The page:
Limp, soft, leaky. That’s what worn-out seals look like on a forward baffle, top. Use a sharp automatic center punch, middle, for taking out the tight-fitting mandrels. Don’t drill through the rivet, bottom. Just drill the heads off and remove the seal material.


Most baffle seals are installed in segments, and this makes it easy to simply work your way around the rim of the baffles, replacing one section at a time. Drilling out old pop rivets requires a few simple tricks. Start by popping the old mandrel out of the middle—use an automatic center punch with a small, sharp point inserted from the head side of the rivet. A few snaps and the remains of the mandrel should pop out the other side with great velocity. Safety glasses are suggested! Getting rid of the mandrel leaves only the soft aluminum head and collapsed shank. Drill from the head side with the #30 bit, and the head should come right off—the hole in the rivet will center the drill nicely. Once you have drilled off all of the heads holding a given segment of material, you can zip off the seal material, and only the shanks will be left in the baffles.

Removing the shanks is simple: Use the angle grinder with a coarse sanding disk on the head side of the baffle to grind them down flush to the aluminum. It’s OK if you “polish” the baffles a little—it will be covered by the new seal material, and you won’t see it. With the shank ground down flush, grab the tail of the rivet with a set of dikes from the other side, and it should pop right off, leaving a clean hole that has not been enlarged by drilling through.


Duplicating the old segment of baffle seal can be tough if it is warped out of shape, but the task is made simple by using a piece of sacrificial plywood and some Clecoes. Lay the old piece on top of a new strip or sheet (making efficient use of the sheet—think ahead to make the best use of your material) and drill through one of the old rivet holes, through the new sheet, and into the plywood. Cleco the sandwich to the board. Now lay the material flat and drill the next hole—Cleco it as well. Continue until you have filled all of the holes with a Cleco, and the sandwich of old and new should be relatively flat. Now take a new razor knife and cut all the way around the piece, pushing it flat as you go around the edges. You should now have a perfectly duplicated segment—with holes ready to reattach. If you built the seals originally and remember how much time went into figuring out how each one should be shaped and fit, this is going to seem like magic—or cheating. All you have to do now is pop rivet the segment back into place and move on to the next one.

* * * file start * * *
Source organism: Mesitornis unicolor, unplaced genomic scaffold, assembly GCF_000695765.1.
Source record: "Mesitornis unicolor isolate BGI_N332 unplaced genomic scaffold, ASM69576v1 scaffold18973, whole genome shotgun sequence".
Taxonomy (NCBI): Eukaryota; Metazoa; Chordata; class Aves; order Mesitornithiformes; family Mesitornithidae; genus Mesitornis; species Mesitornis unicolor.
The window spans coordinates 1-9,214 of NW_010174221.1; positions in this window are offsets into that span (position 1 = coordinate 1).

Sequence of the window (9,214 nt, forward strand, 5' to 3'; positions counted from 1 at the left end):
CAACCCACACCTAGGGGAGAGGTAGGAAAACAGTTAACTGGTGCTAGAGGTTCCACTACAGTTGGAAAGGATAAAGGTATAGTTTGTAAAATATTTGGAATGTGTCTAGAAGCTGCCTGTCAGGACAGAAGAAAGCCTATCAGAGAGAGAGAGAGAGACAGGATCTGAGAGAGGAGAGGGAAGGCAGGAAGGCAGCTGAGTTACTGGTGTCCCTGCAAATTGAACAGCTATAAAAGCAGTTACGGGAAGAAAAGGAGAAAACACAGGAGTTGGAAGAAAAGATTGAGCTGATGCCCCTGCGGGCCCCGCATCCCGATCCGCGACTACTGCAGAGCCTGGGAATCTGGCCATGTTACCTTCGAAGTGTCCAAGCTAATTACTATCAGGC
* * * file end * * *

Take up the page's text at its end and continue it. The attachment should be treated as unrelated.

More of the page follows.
If it looks like the old seals are a bit short, this is the time to lengthen them. Just trim a little outside the lines on the top edge when cutting the new pieces. When you get to overlaps with adjacent pieces, you might leave a couple of rivets out, then move on to the next segment and deal with those rivets when installing the next one. I recommend doing one segment at a time, rather than drilling off all of the old baffles and then trying to remember how the entire jigsaw puzzle fits back together. 

If you really want to do it that way (for instance, if you are thinking of painting the baffles), take lots of pictures before you remove everything so that you can go back and remind yourself how they fit together.


I find that after seals have been installed, there are gaps that need to be filled between the base of the seals and the baffles themselves. This is why they invented 500-degree silicone RTV! You can spend a lot of time trying to get seals to lay perfectly flat, and they will still gap when the baffles change shape as they heat up, so silicone is your friend. Use black or red (or blue) to match your seal material and look carefully for holes and gaps. Fill them all—it takes only a few small holes to lose a significant amount of cooling air. Also make sure that you have left generous overlaps between segments of seal. This is no place to skimp, or you’ll lose a lot more air out of these cracks and gaps.

As for sourcing the seals, Aircraft Spruce sells silicone Mil Spec baffle seals with a heat rating of -80 F to +425 F, available in red, blue and black. It also sells the appropriate pop rivets. Pricing is roughly $9 per foot. Wicks Aircraft is another source, selling Nigencord seals coated and cured in neoprene. A 3-inch-wide and 9-foot-long piece is $61.


Contributor Paul Dye is the Editor at Large of sister publication KITPLANES magazine, the retired lead Flight Director for NASA’s human space program and an EAA Tech Counselor. Watch his Firewall Forward technical video series at www.kitplanes.com.